Keeping a regular routine: Maintaining a regular schedule is important to mental health. In addition to sticking to a regular bedtime routine, keeping consistent times for meals, bathing and getting dressed, work or study schedules, and exercise and setting aside time for activities one enjoys also helps.

Limiting exposure to news media: Constant news about COVID-19 from all types of media can heighten one’s fears about the disease. Also limit reading, hearing or watching other news, but keep up to date on national and local recommendations will stop the spreading of false messages.

Staying busy: A distraction gets a person away from the cycle of negative thoughts that feed anxiety and depression. Enjoying hobbies that can be done at home, identifying a new project or doing something positive to manage anxiety is a healthy coping strategy.

Focusing on positive thoughts: Choosing to focus on the positive things in life, instead of dwelling on negative thoughts and maintaining a sense of hope, work to accept changes as they occur while trying to keep problems in perspective is of utmost relevance in the present times.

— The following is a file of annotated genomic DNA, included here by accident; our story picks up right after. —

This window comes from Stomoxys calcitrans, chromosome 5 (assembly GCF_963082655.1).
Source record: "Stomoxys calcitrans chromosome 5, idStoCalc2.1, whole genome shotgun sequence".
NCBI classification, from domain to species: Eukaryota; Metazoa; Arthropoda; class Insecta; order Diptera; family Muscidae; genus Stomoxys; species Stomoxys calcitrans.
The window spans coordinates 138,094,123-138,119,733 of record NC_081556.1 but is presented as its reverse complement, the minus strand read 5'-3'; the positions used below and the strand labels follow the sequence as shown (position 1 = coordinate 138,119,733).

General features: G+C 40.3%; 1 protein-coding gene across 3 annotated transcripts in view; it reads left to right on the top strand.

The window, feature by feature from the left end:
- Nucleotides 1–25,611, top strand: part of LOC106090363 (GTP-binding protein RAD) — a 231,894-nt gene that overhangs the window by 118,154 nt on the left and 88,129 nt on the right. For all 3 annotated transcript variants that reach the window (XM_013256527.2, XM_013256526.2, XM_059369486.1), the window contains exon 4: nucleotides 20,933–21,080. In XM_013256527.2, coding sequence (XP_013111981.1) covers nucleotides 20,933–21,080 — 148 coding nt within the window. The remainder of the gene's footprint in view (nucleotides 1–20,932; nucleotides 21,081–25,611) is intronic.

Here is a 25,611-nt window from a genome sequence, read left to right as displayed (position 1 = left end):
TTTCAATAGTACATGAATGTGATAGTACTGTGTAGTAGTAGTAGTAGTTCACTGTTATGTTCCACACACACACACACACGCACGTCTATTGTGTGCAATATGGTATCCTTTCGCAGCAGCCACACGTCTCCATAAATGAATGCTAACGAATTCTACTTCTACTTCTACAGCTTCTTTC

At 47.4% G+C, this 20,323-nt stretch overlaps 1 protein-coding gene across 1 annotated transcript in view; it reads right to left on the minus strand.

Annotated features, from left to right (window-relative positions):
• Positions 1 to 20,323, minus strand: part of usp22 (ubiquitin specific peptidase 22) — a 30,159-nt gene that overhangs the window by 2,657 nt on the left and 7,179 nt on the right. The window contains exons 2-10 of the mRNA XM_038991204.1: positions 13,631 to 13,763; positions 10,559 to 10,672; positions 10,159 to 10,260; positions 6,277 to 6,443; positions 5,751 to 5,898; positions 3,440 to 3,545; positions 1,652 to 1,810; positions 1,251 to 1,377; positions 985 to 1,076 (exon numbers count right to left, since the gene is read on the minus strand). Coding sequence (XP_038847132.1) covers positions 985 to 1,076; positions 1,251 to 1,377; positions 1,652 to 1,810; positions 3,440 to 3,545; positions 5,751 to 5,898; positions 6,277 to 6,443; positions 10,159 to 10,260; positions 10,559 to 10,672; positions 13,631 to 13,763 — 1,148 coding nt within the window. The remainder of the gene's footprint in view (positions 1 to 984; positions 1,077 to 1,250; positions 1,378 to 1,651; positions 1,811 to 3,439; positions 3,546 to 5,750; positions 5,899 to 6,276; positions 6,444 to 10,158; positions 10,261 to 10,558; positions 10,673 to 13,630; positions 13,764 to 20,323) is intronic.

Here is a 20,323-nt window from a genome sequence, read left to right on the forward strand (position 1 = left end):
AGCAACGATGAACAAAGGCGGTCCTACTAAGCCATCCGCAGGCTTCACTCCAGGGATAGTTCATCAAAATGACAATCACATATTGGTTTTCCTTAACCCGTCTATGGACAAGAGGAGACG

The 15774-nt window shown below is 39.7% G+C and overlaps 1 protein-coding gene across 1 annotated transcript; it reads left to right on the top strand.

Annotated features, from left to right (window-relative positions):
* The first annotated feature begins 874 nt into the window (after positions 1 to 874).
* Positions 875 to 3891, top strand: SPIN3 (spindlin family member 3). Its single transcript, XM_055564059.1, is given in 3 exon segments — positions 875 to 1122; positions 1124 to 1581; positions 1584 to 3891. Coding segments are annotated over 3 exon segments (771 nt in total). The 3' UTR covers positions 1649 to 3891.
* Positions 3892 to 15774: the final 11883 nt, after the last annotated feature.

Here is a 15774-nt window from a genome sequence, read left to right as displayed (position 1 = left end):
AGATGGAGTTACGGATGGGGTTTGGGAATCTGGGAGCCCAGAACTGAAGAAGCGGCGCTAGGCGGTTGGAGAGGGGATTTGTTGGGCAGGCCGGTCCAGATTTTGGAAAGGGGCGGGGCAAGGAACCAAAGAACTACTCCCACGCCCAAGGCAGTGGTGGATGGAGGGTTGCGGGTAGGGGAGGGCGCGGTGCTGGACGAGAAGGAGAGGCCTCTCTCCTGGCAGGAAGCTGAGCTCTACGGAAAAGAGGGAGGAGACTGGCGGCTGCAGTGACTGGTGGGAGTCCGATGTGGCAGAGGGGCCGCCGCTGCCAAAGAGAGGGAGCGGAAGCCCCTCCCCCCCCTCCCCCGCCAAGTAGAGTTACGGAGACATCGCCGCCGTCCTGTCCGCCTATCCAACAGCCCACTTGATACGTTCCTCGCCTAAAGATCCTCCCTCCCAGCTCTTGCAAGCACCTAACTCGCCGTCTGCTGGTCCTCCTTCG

Setting priorities: Setting reasonable goals each day and outline and givingoneself credit for every step in the right direction, no matter how small and also recognizing that some days will be better than others is essential in order to have a healthy mind set.

Despite the concrete data and the WHO guidance to countries on how to maintain essential services—including mental health services—during COVID-19, countries have failed to take a serious note of the challenge.

WHO had recommended countries to allocate resources to mental health as an integral component of their response and recovery plans, while simultaneously monitoring changes and disruptions in services so that they can address them as required, out of the 89 per cent of countries reported in the survey which claimed that mental health and psychosocial support is part of their national COVID-19 response plans, only 17 per cent of these countries have full additional funding for covering these activities. This all highlights the need for more money for mental health. As the pandemic continues, an even greater demand will have to be placed on national and international mental health programmes that have suffered from years of chronic underfunding.